Relaxation, stress relief, reduced pain and discomfort — these are some of the benefits your client hopes to derive from massage during her pregnancy. So, as a Thai yoga practitioner, you may think you’ll have to put sessions with this client on hold until after the baby arrives. Not necessarily so.

Legend has it that Thai yoga massage was developed more than 2,500 years ago by Buddha’s physician, Jivaka Kumar Bhacca. Admittedly, the modality is said to be more rigorous and energizing than traditional massage. However, with some modifications, you can offer Thai yoga massage to your pregnant client, an experience that may pleasantly surprise her.


Like many other modalities, Thai yoga massage has been shown to reduce back and joint pain, edema, muscle tension, stress, anxiety and headaches, while increasing circulation, oxygenation of the soft tissues and muscles, and enhancing sleep.

The stretches used in Thai yoga massage may offer the biggest benefit, helping to alleviate back, shoulder and hip pain as your client’s pregnancy progresses. Gentle acupressure on certain points on the face, i.e., the bridge of the nose, temples, sinus area and ears, may help to reduce tension.

A combination of muscle compression, joint mobilization and acupressure, Thai yoga massage also incorporates spirituality and is based on a system of healing, movement education and Ayurvedic sciences.


Before you begin the session, you may need to explain the technique to your client. Unlike traditional massage, Thai yoga massage is done while the client is fully dressed and lying on a padded mat on the floor. Your client may require more props and pillows to support her as her pregnancy progresses. And make sure she understands that, in addition to using your hands, you will also execute a series of yoga-like stretches using your hands, knees, legs and feet.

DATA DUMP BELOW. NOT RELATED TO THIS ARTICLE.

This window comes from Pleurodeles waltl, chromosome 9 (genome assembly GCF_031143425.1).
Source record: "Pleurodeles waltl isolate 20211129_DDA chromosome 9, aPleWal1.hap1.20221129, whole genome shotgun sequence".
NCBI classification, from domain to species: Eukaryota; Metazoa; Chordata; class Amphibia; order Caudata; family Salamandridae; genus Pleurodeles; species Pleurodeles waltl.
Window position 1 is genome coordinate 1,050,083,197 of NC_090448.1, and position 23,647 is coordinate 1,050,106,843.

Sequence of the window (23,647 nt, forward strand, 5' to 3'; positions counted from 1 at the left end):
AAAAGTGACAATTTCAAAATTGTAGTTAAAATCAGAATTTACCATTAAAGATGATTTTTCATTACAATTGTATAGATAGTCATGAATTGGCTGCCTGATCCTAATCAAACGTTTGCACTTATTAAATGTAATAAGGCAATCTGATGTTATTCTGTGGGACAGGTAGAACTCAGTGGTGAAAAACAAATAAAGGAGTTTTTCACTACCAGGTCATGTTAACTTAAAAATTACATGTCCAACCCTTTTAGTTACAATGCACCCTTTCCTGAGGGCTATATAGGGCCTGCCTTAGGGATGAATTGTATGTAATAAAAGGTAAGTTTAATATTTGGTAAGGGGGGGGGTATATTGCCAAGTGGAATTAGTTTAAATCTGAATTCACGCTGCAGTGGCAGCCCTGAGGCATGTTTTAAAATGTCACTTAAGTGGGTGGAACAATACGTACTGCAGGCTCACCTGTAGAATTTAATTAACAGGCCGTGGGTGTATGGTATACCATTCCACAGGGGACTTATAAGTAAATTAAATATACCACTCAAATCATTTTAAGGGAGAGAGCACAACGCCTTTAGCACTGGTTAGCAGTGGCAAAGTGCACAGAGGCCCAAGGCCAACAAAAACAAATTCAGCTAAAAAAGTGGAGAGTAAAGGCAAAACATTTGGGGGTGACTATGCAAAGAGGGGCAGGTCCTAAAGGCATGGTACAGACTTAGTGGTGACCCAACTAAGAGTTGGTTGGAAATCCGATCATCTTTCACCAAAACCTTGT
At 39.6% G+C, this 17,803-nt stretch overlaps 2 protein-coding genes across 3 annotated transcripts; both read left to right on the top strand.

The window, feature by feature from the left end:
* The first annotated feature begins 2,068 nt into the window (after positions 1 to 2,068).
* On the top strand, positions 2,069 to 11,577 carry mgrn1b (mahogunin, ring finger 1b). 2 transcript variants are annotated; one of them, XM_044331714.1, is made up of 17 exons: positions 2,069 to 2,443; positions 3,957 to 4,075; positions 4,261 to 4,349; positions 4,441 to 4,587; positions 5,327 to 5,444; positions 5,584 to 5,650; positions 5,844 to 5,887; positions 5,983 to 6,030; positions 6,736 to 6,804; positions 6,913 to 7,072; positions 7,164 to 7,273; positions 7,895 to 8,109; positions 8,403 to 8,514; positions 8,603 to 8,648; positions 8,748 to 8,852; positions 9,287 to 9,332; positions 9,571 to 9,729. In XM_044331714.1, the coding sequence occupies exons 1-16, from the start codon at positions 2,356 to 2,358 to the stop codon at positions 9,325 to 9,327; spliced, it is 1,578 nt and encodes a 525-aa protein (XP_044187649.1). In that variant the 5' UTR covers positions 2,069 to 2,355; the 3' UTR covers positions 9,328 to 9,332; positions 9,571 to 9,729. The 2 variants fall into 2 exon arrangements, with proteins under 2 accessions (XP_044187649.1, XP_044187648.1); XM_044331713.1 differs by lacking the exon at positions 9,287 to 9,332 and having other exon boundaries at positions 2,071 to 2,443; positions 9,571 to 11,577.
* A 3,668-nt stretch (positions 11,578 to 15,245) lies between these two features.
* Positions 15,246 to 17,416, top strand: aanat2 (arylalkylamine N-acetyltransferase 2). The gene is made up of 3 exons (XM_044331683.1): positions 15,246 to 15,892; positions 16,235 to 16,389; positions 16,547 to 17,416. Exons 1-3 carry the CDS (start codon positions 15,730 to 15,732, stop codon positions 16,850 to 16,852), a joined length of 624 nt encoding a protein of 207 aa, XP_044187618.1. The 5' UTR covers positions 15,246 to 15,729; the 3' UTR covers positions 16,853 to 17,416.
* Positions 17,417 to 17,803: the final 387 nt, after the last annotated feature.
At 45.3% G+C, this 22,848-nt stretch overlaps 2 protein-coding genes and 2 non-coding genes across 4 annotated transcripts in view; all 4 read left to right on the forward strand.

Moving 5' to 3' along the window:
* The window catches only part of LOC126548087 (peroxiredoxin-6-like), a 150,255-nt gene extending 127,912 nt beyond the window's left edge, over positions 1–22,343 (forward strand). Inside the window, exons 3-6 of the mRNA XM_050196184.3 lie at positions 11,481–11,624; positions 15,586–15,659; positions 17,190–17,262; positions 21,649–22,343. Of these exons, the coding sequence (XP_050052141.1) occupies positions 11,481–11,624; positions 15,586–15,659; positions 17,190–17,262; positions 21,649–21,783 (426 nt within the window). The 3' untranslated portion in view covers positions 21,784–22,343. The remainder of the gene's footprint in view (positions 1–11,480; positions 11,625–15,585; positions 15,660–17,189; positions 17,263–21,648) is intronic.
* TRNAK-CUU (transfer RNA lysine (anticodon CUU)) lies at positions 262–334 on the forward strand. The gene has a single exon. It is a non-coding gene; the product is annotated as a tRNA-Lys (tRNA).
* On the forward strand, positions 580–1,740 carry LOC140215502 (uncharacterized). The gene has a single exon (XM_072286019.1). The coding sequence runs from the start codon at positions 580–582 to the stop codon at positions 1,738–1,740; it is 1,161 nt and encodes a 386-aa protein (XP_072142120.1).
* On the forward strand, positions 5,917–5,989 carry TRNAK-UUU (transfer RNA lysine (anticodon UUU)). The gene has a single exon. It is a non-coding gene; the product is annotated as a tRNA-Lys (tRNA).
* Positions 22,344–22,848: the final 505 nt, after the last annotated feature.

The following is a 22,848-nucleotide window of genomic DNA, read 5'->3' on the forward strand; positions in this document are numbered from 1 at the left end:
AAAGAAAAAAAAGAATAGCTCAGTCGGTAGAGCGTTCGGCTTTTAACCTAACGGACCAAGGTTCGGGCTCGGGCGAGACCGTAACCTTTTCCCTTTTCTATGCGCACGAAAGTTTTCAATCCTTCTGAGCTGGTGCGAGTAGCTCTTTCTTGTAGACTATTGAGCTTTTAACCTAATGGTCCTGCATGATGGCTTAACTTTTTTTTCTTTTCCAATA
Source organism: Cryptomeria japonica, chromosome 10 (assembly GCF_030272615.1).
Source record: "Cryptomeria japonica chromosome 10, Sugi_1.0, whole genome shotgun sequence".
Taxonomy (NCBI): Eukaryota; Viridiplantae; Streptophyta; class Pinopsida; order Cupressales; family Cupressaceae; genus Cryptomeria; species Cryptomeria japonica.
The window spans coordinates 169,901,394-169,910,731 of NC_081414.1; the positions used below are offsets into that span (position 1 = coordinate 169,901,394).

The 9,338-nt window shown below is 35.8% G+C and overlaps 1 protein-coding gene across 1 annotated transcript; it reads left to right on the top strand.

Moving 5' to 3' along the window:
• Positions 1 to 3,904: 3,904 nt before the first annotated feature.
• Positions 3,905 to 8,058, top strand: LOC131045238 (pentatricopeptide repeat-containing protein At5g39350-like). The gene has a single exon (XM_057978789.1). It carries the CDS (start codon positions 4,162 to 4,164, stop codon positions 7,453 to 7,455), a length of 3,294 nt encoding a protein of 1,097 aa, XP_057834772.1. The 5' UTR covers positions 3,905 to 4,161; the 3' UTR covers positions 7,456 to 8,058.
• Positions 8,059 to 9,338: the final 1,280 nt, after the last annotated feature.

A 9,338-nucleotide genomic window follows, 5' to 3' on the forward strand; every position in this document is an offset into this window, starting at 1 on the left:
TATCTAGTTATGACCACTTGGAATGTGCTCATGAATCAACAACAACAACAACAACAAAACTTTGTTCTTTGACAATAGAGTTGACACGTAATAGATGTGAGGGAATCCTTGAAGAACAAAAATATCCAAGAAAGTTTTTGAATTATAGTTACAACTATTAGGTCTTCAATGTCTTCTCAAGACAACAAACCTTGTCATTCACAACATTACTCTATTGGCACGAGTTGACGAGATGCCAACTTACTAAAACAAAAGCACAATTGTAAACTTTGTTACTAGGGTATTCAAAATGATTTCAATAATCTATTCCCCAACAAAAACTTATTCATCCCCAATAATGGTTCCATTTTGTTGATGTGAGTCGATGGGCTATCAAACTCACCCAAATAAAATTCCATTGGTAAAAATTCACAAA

Early in your client’s pregnancy, you’ll be able to do many of the usual Thai techniques; as she inches closer to her due date, you’ll have to avoid heavy-duty stretches and pressure techniques on the upper body, as well as upper body twists. But throughout the nine-month journey, you can use gentle kneading, rolling, rocking, squeezing and effleurage on your client’s feet, legs, arms, back, shoulders, neck, face and head.

You will also want to pay special attention to positioning. Placing the mom-to-be on her side, supported by pillows, during part of the session will enable you to safely and effectively work her feet and legs using your hands and elbows.

In certain cases, you should make sure your pregnant client gets approval from her doctor to engage in Thai yoga massage. Women with high-risk pregnancies, pregnancy-induced hypertension, preeclampsia, previous preterm labor, severe swelling, high blood pressure, sudden intense headaches or those who have delivered within the last 12 months should avoid this form of massage, unless her doctor gives the OK.

If you are certified to perform Thai yoga massage, your skills and knowledge could offer a fantastic stretching experience to help the mom-to-be through the changes her body will undergo and may also prepare her for labor.

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